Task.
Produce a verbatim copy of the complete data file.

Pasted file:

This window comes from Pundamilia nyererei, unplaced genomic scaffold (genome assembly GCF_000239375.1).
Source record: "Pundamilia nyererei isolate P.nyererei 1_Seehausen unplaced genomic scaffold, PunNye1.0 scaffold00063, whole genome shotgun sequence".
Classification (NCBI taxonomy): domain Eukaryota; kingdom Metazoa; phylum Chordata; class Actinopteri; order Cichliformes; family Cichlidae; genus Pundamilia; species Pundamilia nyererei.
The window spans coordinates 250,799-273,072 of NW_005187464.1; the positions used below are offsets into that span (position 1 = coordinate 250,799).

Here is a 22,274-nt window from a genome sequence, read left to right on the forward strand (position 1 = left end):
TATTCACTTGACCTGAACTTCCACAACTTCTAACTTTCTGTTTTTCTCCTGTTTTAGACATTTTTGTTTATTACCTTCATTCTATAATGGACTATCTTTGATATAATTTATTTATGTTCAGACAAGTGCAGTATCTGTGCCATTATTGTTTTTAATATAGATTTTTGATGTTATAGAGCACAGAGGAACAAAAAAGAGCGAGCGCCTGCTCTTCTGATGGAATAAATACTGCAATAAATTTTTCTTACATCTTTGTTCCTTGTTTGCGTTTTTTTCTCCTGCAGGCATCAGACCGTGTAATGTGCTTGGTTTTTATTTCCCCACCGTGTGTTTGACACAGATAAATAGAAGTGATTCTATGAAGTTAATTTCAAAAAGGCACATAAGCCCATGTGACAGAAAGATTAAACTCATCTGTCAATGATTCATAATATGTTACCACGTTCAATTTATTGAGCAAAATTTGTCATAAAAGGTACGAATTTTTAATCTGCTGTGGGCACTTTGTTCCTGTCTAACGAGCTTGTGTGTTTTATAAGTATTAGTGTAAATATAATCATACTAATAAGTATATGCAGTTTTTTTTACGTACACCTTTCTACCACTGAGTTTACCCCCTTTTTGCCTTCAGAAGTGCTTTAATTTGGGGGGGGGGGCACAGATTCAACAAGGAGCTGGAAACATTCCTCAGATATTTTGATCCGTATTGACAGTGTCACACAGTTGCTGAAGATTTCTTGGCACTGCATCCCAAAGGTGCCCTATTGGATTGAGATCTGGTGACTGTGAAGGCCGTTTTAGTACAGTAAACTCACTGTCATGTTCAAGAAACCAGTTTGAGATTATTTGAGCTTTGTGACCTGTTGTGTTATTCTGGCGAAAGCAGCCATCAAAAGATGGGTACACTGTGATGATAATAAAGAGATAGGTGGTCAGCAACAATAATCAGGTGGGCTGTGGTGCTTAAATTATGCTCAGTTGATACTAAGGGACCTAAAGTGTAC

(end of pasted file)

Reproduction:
This window comes from Pundamilia nyererei, unplaced genomic scaffold (genome assembly GCF_000239375.1).
Source record: "Pundamilia nyererei isolate P.nyererei 1_Seehausen unplaced genomic scaffold, PunNye1.0 scaffold00063, whole genome shotgun sequence".
Classification (NCBI taxonomy): domain Eukaryota; kingdom Metazoa; phylum Chordata; class Actinopteri; order Cichliformes; family Cichlidae; genus Pundamilia; species Pundamilia nyererei.
The window spans coordinates 250,799-273,072 of NW_005187464.1; the positions used below are offsets into that span (position 1 = coordinate 250,799).

Here is a 22,274-nt window from a genome sequence, read left to right on the forward strand (position 1 = left end):
TATTCACTTGACCTGAACTTCCACAACTTCTAACTTTCTGTTTTTCTCCTGTTTTAGACATTTTTGTTTATTACCTTCATTCTATAATGGACTATCTTTGATATAATTTATTTATGTTCAGACAAGTGCAGTATCTGTGCCATTATTGTTTTTAATATAGATTTTTGATGTTATAGAGCACAGAGGAACAAAAAAGAGCGAGCGCCTGCTCTTCTGATGGAATAAATACTGCAATAAATTTTTCTTACATCTTTGTTCCTTGTTTGCGTTTTTTTCTCCTGCAGGCATCAGACCGTGTAATGTGCTTGGTTTTTATTTCCCCACCGTGTGTTTGACACAGATAAATAGAAGTGATTCTATGAAGTTAATTTCAAAAAGGCACATAAGCCCATGTGACAGAAAGATTAAACTCATCTGTCAATGATTCATAATATGTTACCACGTTCAATTTATTGAGCAAAATTTGTCATAAAAGGTACGAATTTTTAATCTGCTGTGGGCACTTTGTTCCTGTCTAACGAGCTTGTGTGTTTTATAAGTATTAGTGTAAATATAATCATACTAATAAGTATATGCAGTTTTTTTTACGTACACCTTTCTACCACTGAGTTTACCCCCTTTTTGCCTTCAGAAGTGCTTTAATTTGGGGGGGGGGGCACAGATTCAACAAGGAGCTGGAAACATTCCTCAGATATTTTGATCCGTATTGACAGTGTCACACAGTTGCTGAAGATTTCTTGGCACTGCATCCCAAAGGTGCCCTATTGGATTGAGATCTGGTGACTGTGAAGGCCGTTTTAGTACAGTAAACTCACTGTCATGTTCAAGAAACCAGTTTGAGATTATTTGAGCTTTGTGACCTGTTGTGTTATTCTGGCGAAAGCAGCCATCAAAAGATGGGTACACTGTGATGATAATAAAGAGATAGGTGGTCAGCAACAATAATCAGGTGGGCTGTGGTGCTTAAATTATGCTCAGTTGATACTAAGGGACCTAAAGTGTAC